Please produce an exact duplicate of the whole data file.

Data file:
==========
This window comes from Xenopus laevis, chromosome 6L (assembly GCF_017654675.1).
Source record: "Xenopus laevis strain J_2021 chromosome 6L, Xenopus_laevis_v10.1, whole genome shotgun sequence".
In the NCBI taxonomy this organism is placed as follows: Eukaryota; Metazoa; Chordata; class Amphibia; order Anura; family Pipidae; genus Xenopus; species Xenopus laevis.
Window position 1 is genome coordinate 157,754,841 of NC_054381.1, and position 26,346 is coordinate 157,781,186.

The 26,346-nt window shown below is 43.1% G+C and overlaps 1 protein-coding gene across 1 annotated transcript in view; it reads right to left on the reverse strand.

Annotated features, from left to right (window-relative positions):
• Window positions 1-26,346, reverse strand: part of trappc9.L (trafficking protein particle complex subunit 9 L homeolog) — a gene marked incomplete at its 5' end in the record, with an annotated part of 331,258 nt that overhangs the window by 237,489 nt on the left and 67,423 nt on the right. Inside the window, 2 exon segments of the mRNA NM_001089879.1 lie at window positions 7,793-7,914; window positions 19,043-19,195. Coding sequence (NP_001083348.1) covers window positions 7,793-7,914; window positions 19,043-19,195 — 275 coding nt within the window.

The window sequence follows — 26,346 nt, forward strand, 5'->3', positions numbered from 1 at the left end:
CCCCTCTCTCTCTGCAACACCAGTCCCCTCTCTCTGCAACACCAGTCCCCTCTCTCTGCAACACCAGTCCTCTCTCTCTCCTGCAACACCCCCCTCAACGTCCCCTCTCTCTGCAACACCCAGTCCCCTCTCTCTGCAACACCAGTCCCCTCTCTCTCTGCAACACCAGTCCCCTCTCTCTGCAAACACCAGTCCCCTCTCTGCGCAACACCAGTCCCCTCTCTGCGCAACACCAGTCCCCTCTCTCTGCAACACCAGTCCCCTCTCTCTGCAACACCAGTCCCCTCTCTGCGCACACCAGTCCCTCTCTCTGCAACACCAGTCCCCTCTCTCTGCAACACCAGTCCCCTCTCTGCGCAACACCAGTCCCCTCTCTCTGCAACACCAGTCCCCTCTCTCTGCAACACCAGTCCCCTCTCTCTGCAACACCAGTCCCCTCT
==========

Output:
This window comes from Xenopus laevis, chromosome 6L (assembly GCF_017654675.1).
Source record: "Xenopus laevis strain J_2021 chromosome 6L, Xenopus_laevis_v10.1, whole genome shotgun sequence".
In the NCBI taxonomy this organism is placed as follows: Eukaryota; Metazoa; Chordata; class Amphibia; order Anura; family Pipidae; genus Xenopus; species Xenopus laevis.
Window position 1 is genome coordinate 157,754,841 of NC_054381.1, and position 26,346 is coordinate 157,781,186.

The 26,346-nt window shown below is 43.1% G+C and overlaps 1 protein-coding gene across 1 annotated transcript in view; it reads right to left on the reverse strand.

Annotated features, from left to right (window-relative positions):
• Window positions 1-26,346, reverse strand: part of trappc9.L (trafficking protein particle complex subunit 9 L homeolog) — a gene marked incomplete at its 5' end in the record, with an annotated part of 331,258 nt that overhangs the window by 237,489 nt on the left and 67,423 nt on the right. Inside the window, 2 exon segments of the mRNA NM_001089879.1 lie at window positions 7,793-7,914; window positions 19,043-19,195. Coding sequence (NP_001083348.1) covers window positions 7,793-7,914; window positions 19,043-19,195 — 275 coding nt within the window.

The window sequence follows — 26,346 nt, forward strand, 5'->3', positions numbered from 1 at the left end:
CCCCTCTCTCTCTGCAACACCAGTCCCCTCTCTCTGCAACACCAGTCCCCTCTCTCTGCAACACCAGTCCTCTCTCTCTCCTGCAACACCCCCCTCAACGTCCCCTCTCTCTGCAACACCCAGTCCCCTCTCTCTGCAACACCAGTCCCCTCTCTCTCTGCAACACCAGTCCCCTCTCTCTGCAAACACCAGTCCCCTCTCTGCGCAACACCAGTCCCCTCTCTGCGCAACACCAGTCCCCTCTCTCTGCAACACCAGTCCCCTCTCTCTGCAACACCAGTCCCCTCTCTGCGCACACCAGTCCCTCTCTCTGCAACACCAGTCCCCTCTCTCTGCAACACCAGTCCCCTCTCTGCGCAACACCAGTCCCCTCTCTCTGCAACACCAGTCCCCTCTCTCTGCAACACCAGTCCCCTCTCTCTGCAACACCAGTCCCCTCT